Economists are still divided about what caused the Great Depression. A sharp economic recession was stretched into a decade-long nightmare by a combination of numerous factors:
- The post-war building boom was coming to an end
- A glut of consumer goods had flooded the market
- Americans were carrying a heavy debt load even before the crash
- Average worker’s wages of $1,500 a year had failed to keep pace with spectacular gains in productivity during the 1920s
- Industrial production had outstripped consumer demand
- U.S. banks had played the stock market with depositors' funds and/or speculated in their own stocks
- Only one third of U.S. banks belonged to the Federal Reserve System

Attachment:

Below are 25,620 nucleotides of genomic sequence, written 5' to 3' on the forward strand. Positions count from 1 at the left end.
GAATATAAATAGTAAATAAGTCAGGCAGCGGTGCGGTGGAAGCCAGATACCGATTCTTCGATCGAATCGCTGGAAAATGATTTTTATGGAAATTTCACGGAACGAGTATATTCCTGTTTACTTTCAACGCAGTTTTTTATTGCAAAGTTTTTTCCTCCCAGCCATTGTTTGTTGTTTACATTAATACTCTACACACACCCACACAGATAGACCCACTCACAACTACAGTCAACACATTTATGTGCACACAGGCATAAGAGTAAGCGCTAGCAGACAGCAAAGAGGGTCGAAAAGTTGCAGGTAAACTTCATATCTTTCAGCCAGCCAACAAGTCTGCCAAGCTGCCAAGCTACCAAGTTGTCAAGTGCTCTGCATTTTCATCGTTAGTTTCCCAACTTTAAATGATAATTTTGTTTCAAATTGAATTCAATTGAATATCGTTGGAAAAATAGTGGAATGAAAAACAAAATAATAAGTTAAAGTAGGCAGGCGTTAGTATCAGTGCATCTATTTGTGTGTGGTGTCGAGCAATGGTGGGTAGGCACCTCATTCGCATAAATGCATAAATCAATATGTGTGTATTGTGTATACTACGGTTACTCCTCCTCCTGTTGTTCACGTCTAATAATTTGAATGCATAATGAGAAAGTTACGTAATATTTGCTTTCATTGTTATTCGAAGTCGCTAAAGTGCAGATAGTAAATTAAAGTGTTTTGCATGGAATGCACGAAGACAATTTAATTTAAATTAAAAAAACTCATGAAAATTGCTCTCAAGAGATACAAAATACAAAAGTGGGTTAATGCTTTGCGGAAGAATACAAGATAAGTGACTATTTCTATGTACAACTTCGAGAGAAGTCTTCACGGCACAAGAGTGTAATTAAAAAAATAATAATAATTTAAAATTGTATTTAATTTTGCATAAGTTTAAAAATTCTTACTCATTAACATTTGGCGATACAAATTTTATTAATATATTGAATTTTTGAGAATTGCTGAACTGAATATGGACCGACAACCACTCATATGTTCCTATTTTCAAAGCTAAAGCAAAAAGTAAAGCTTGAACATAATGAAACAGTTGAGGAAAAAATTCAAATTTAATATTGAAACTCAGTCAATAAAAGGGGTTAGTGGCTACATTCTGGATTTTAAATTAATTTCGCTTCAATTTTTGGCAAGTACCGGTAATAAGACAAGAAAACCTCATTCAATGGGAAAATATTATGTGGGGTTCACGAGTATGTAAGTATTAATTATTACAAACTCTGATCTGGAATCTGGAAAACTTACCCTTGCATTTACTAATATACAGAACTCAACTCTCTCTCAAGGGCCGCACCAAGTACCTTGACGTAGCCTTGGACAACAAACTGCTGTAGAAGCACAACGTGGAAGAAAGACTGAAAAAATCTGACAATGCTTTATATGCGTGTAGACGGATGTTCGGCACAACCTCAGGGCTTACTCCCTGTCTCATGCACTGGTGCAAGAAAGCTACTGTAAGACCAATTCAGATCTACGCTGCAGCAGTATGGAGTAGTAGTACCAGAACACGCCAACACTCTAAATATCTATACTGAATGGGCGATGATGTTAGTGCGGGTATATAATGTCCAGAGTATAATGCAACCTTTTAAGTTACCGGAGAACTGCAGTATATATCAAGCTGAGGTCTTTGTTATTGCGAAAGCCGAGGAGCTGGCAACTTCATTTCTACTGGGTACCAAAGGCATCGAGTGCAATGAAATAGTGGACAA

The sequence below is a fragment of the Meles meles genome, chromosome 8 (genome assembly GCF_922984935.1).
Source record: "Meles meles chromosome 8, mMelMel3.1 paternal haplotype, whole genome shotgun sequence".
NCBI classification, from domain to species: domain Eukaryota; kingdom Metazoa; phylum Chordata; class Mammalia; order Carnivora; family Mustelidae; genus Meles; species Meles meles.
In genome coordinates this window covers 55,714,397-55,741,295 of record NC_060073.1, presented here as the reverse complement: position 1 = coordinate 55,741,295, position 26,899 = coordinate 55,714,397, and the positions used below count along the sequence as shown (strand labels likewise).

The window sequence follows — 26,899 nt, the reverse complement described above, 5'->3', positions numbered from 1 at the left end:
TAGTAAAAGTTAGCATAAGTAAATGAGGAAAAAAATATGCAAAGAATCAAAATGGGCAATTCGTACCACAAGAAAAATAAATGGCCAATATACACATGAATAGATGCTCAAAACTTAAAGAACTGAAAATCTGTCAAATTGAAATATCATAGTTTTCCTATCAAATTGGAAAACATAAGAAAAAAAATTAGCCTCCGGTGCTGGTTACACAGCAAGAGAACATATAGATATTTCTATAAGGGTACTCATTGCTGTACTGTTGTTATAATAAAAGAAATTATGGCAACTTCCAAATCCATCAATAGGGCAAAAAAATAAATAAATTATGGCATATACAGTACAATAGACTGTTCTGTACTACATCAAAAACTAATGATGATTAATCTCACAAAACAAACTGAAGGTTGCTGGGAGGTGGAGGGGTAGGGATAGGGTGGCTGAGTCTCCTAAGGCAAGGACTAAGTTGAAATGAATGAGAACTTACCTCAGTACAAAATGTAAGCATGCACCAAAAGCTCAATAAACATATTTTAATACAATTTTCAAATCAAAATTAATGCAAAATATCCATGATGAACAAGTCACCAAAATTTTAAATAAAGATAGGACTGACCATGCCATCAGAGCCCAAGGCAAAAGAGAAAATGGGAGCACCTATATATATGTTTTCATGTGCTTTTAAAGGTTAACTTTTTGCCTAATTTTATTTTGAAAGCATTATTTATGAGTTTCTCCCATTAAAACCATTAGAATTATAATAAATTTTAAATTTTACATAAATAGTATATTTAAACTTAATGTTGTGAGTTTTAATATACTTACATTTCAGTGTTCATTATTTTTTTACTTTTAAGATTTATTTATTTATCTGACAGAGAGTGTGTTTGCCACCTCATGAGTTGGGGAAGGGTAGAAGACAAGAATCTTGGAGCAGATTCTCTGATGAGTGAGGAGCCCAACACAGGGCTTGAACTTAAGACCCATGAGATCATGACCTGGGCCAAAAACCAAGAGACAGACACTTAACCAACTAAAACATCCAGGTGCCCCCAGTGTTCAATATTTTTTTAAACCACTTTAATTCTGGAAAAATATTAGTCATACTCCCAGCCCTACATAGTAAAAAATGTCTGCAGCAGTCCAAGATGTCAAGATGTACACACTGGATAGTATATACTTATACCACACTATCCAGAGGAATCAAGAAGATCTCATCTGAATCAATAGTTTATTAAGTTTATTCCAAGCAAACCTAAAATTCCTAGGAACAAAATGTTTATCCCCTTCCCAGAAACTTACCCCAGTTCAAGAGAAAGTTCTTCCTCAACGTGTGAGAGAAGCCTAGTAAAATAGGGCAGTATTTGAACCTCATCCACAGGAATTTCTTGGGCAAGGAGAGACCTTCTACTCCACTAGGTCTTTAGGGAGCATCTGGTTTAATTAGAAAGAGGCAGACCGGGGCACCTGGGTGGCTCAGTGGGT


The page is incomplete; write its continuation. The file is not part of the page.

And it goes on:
- No insurance was available for the jobless nor income maintenance for the destitute
- Agriculture had suffered through a depression in the 1920s already, leaving a abroad segment of the population without cash or savings
- A severe drought in 1930 had ravaged the agricultural heartland
- The rise of unemployment caused buying power to vanish almost overnight
Commitments from business and industry to keep wages steady and jobs secure lasted little more than a year. Panicked Americans simply stopped spending and frantically withdrew any savings from the banks before they closed. Desperate banks called in loans and mortgages, causing many Americans to lose their homes, farms and all they owned. Domestic and foreign banks collapsed, and world trade was severely damaged.
Unemployment soared from five million in 1930 to over eleven million in 1931. A sharp recession had become the Great Depression.